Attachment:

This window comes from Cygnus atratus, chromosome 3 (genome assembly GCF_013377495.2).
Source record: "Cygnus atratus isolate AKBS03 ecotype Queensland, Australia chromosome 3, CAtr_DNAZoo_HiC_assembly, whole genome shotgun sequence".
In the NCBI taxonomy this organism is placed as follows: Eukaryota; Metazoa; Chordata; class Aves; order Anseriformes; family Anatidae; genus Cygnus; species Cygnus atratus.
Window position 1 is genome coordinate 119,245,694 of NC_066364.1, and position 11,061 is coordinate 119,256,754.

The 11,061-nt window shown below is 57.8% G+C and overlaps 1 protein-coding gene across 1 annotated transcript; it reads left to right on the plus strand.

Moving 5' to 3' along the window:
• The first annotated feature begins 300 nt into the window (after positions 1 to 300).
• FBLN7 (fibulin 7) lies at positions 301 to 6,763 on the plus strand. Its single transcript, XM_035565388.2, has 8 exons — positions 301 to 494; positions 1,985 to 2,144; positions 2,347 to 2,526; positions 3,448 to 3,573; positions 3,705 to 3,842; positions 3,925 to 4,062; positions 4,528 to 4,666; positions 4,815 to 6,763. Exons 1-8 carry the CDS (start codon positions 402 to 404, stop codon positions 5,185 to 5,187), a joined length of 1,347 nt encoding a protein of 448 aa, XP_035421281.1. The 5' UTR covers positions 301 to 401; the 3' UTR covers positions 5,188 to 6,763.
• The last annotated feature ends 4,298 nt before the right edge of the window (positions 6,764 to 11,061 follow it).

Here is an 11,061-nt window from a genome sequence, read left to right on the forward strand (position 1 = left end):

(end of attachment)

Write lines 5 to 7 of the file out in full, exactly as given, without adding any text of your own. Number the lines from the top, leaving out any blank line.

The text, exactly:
The 11,061-nt window shown below is 57.8% G+C and overlaps 1 protein-coding gene across 1 annotated transcript; it reads left to right on the plus strand.

Moving 5' to 3' along the window:
• The first annotated feature begins 300 nt into the window (after positions 1 to 300).